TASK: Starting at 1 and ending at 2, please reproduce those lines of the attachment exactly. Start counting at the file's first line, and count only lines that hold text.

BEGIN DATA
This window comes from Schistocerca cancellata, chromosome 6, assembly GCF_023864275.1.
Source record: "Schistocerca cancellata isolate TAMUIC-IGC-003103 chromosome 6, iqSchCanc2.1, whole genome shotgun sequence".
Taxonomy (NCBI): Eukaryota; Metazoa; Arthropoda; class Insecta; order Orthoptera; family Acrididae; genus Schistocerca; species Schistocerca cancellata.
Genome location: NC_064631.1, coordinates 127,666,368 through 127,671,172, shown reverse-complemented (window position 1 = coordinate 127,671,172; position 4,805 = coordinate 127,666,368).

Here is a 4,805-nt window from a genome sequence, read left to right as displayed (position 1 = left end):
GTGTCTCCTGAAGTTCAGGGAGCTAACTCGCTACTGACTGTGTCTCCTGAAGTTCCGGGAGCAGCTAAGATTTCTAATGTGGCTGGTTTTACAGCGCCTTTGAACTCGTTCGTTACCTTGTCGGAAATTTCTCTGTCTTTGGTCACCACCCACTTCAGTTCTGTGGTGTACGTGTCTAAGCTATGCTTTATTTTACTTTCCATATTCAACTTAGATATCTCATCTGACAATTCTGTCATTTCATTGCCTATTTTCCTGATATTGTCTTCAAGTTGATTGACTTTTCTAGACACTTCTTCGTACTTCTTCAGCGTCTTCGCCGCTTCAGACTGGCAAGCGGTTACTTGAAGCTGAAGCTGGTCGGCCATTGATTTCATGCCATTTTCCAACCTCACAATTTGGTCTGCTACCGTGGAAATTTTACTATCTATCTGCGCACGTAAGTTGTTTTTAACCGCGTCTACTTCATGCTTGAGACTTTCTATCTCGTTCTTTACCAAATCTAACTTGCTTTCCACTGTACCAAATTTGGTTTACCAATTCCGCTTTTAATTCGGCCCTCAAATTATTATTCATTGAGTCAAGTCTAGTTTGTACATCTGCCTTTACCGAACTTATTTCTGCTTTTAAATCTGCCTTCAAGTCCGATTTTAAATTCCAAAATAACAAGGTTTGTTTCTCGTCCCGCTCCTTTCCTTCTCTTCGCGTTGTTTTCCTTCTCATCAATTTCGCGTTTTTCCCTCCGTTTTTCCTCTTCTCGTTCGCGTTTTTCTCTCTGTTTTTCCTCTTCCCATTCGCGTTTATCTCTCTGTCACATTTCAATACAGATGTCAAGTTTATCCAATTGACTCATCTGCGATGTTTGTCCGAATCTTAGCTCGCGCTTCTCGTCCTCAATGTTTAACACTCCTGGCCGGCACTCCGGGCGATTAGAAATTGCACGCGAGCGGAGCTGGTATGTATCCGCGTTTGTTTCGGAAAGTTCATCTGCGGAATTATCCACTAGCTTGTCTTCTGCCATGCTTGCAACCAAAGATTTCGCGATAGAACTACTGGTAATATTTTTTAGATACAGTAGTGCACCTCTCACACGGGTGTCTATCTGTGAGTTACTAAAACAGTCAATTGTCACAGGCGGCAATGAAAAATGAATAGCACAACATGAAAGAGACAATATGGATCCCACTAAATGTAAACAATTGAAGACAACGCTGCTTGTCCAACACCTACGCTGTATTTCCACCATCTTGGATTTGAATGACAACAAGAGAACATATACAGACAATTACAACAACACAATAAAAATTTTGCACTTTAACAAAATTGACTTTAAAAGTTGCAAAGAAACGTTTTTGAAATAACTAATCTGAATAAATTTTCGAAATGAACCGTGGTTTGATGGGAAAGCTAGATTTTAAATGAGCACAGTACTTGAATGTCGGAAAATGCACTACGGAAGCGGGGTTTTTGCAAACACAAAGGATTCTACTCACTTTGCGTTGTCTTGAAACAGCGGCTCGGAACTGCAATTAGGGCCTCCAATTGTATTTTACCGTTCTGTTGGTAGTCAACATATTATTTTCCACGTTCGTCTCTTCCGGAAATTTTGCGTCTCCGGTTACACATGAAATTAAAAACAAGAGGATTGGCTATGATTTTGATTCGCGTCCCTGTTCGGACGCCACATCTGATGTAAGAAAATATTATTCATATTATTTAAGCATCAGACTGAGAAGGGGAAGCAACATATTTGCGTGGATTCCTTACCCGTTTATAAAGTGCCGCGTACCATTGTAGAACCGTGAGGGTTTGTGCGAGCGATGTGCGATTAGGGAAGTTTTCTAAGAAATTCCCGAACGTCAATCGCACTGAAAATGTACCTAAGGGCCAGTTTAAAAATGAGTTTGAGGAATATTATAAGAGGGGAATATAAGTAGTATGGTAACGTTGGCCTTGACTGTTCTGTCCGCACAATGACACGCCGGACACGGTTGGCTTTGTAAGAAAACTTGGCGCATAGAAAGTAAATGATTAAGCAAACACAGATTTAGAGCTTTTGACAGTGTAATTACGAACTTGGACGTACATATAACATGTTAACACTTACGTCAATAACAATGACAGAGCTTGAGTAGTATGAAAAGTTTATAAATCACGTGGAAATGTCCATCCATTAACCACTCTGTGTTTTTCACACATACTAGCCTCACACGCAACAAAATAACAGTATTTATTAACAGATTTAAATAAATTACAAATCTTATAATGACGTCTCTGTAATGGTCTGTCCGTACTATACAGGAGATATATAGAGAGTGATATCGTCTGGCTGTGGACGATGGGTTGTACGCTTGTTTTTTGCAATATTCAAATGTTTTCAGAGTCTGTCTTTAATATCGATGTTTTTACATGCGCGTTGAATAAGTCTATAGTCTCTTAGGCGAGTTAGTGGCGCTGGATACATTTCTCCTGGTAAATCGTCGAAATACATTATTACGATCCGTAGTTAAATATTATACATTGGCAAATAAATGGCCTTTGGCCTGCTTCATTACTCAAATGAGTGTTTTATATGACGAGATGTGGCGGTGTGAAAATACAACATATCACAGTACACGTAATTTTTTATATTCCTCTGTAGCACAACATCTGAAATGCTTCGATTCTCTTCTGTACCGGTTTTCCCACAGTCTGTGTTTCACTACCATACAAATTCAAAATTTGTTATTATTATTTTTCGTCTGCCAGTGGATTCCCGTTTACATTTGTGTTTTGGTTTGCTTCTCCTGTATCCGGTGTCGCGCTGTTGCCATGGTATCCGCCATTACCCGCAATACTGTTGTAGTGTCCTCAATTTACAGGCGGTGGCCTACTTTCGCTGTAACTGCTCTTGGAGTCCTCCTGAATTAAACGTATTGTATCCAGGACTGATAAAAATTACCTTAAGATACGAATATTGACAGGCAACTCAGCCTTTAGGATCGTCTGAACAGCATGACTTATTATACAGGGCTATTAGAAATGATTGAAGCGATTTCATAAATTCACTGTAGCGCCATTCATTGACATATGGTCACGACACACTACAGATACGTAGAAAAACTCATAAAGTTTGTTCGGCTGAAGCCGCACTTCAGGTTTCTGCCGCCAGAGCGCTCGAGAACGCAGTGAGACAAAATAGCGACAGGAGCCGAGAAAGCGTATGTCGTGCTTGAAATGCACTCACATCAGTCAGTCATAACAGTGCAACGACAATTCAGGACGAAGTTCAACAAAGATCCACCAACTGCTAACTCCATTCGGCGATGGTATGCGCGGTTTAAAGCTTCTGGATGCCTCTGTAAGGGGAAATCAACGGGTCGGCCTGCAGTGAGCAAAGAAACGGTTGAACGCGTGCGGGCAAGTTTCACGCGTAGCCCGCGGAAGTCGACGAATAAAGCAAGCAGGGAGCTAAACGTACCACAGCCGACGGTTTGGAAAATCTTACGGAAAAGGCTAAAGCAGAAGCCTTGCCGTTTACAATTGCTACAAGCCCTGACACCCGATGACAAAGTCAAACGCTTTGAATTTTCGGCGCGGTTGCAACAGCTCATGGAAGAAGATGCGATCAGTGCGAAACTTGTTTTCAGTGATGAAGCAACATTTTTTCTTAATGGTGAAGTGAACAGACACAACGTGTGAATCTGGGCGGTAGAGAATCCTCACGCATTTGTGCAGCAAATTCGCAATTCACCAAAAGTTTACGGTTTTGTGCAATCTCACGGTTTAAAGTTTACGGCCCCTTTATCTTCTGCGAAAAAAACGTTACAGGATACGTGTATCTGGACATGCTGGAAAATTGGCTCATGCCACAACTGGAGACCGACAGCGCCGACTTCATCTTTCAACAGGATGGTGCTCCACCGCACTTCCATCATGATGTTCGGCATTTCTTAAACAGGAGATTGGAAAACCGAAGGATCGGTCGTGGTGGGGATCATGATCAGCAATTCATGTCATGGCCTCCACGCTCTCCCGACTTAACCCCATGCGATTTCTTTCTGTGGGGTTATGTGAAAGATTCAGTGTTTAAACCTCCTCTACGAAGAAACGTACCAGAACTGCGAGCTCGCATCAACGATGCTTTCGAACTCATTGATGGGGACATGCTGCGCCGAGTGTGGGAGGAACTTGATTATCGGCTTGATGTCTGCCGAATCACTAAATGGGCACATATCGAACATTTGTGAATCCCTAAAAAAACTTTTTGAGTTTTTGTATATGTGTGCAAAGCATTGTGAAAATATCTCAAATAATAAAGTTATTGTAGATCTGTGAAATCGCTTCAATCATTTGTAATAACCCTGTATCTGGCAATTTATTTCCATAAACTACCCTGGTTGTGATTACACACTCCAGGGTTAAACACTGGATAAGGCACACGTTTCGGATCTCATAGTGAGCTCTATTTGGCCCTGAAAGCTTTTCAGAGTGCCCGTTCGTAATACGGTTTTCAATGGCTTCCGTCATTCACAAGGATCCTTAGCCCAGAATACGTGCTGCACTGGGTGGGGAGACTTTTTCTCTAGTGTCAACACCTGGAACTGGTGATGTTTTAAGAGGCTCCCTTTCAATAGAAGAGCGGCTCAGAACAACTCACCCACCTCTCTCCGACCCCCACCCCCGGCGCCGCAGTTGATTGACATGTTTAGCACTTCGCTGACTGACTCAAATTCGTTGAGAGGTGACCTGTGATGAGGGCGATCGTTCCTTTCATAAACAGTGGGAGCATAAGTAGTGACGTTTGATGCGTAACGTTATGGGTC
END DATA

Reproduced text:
This window comes from Schistocerca cancellata, chromosome 6, assembly GCF_023864275.1.
Source record: "Schistocerca cancellata isolate TAMUIC-IGC-003103 chromosome 6, iqSchCanc2.1, whole genome shotgun sequence".